Keeping up with the Mellons

PittGirl uncovers the extravagant details of another real Pittsburgh wedding, along millionaires’ row, 88 years ago.

I am a romantic. I love . . . love. I spent my teens with my nose in young-adult romance books and my twenties hiding behind the pages of Jane Austen. If I could, I would spend the entire month of December on my couch, wrapped in a blanket burrito, watching cheesy, made-for-TV holiday movies.

I am also a history fanatic. I hungrily absorb it, particularly local turn-of-the-century history — stories of the Gilded Age, when it was said Pittsburgh had more millionaires than any other city. I can get lost in the stories of the Magees, Fricks, Carnegies and Mellons for hours. When time travel is invented, my first stop will be Pittsburgh’s famed Millionaires’ Row. I will force my way into the 65-room R.B. Mellon mansion before it’s razed, and I will run my hands across every priceless item before they drag me away screaming, “Cease your assault, sirs! I am vexed! Unhand me lest I swoon posthaste!”

So when I find a moment in time when Pittsburgh history intersected with romance on Millionaires’ Row? I wrap myself in my blanket burrito, and I dive in. Hard.

Such was the case on Nov. 16, 1927, at the wedding of the daughter of Richard Beatty Mellon — who was the niece of Andrew Mellon and the future mother of Richard Mellon Scaife. On what was described as a stormy and “bleak” November evening in Pittsburgh, Sarah Cordelia Mellon, 24, married Alan Magee Scaife, 27, at East Liberty Presbyterian Church.

The wedding was so extravagant that wire reports comparing it to “Arabian Nights” and the weddings of kings and queens of old appeared in newspapers across the country.

Prior to the wedding, the couple amassed gifts worth more than $6 million in today’s money, filling three rooms of the mansion. It wasn’t revealed what gifts the bride’s parents and Andrew Mellon gave the couple; let’s just assume it was the Ark of the Covenant and a tea set carved from dinosaur bones.

That said, no amount of money can buy a wedding without a snag, and such was the case with the Mellon-Scaife nuptials. Despite a police-motorcade escort, the bride and her father were delayed in their arrival to the church due to tunnel traffic.

Kidding.

They were delayed by traffic resulting from invited guests arriving too close to the ceremony time. Adding to the chaos, someone made the mistake of directing the groom to a set of locked doors at the church, requiring him to push his way in the rain through the throng of late-arrivers and onlookers. He made his way through the main door just moments before the ceremony was to begin.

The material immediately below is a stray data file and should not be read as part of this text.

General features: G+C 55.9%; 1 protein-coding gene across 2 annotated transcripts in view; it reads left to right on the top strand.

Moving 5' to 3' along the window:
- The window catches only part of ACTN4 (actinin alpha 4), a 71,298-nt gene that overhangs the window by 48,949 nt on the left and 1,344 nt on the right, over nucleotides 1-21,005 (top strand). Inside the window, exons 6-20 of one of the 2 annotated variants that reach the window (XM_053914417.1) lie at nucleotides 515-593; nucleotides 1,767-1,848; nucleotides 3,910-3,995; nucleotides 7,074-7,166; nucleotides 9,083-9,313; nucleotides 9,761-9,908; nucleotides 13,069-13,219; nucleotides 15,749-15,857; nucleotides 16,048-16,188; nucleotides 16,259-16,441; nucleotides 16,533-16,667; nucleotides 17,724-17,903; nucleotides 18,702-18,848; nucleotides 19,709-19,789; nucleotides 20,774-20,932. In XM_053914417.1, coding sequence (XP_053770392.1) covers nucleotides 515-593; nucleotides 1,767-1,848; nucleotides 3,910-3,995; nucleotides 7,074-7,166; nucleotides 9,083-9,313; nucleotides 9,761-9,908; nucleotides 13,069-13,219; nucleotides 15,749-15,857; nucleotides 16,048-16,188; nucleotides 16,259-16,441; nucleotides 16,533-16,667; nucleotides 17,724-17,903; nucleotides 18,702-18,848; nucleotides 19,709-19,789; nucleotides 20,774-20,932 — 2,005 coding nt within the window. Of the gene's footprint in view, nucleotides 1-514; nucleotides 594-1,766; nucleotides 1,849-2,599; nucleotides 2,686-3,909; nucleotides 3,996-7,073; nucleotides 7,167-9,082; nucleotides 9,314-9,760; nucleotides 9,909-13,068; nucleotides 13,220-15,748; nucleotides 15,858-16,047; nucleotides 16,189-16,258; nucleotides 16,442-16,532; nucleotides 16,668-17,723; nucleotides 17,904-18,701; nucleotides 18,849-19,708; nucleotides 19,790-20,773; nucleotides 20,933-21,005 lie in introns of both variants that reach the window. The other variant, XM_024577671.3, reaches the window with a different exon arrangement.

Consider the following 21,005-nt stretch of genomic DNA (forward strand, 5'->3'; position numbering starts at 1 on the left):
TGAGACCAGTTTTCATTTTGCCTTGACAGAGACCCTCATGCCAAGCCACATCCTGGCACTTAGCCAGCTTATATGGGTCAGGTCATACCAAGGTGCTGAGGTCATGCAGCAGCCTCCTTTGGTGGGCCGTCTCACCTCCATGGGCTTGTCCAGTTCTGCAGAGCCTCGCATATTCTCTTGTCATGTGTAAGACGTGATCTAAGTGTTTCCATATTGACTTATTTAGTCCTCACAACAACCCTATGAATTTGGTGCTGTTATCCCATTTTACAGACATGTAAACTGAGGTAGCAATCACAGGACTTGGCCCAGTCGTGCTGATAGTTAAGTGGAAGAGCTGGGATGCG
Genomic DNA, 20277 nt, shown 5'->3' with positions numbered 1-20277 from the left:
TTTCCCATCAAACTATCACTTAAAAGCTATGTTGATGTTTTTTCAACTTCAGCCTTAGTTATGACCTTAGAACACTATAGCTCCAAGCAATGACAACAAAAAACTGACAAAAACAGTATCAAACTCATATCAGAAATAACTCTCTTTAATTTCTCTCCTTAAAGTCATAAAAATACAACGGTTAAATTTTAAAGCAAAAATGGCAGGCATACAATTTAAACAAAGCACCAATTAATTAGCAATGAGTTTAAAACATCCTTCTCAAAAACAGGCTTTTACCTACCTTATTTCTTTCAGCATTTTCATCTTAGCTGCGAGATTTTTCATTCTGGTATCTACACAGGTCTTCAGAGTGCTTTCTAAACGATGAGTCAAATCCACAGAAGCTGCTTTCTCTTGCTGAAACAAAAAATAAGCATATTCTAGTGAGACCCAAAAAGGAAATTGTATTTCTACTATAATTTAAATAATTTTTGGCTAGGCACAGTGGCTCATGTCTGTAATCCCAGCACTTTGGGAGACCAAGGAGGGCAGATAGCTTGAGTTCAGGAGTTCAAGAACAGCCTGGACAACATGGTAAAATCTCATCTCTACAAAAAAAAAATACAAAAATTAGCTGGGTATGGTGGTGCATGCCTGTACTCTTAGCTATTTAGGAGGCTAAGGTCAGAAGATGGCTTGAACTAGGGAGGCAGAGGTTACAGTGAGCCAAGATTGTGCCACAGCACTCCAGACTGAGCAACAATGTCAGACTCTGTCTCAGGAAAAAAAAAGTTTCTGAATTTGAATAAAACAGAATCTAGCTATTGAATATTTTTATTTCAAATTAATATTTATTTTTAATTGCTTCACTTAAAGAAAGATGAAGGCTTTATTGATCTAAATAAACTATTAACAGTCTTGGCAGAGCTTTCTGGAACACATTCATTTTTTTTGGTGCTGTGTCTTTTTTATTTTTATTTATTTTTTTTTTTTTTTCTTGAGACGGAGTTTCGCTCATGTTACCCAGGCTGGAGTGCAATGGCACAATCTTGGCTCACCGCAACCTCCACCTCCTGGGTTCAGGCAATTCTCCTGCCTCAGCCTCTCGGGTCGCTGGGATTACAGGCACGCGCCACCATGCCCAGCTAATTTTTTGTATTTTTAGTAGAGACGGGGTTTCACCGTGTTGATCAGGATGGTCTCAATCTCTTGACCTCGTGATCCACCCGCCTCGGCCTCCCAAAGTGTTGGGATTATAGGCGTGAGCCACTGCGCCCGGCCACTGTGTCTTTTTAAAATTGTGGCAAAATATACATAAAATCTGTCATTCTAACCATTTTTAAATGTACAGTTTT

Whew. Wipe your brow with a $100 bill, Alan.

The reception is where it really gets interesting . . . and extravagant.

How do you entertain 1,000 wedding guests when all you have is a measly 65-room mansion? If your last name is Mellon, you spend $100,000 to build a three-room terraced pavilion, of course! Converted to today’s dollars, that’s $1.316 million. Even David Tutera is like, “You have GOT to be kidding me.” Raise your hand if you live in a house — a real house with walls, doors and a foundation — that costs anything close to $1.316 million. I’m seeing only one or two hands.

Each room in the pavilion had its own theme, such as French Renaissance or Spanish architecture. There were 7-foot chandeliers. Rich tapestries. Marble flooring. A tiered diamond-shaped cake. An orchestra concealed in a balcony. Velvet curtains. Gold spiral columns. A huge silver candelabra. An artificially lit statuary near an artificial lake. A ceiling mural. Silver leaves. LIVE BIRDS IN SUSPENDED GOLD CAGES.

David Tutera is like, “No. Way.”

Yes, way. I have tried so hard to get a mental picture of this pavilion, but it’s like trying to explain the concept of daylight savings to a 2-year-old. Does not compute.

As I mentioned, it was a stormy evening, but that didn’t stop moonlight from shining down on the reception because the Mellons sprang for an artificial moon and stars in the main room of the pavilion — an Italian mirror-lined, two-level ballroom. The Miami News reported that the light used for the artificial moon was a giant lens, and “electric bulbs were so arranged that clouds appeared to drift across the [artificial] sky from time to time.”
David Tutera just said, “Sweet mother of . . .” and passed out. It’s OK. I have a dollar bill he can use to wipe his brow. But I’ll need it back.
The point of my story? First, money can’t buy a perfect wedding, but it can buy the moon and stars.

And second, forget a cookie table, I bet they had a cookie waterfall.

Wait. Did I just invent the greatest thing ever?
 

Categories: Bridal Buzz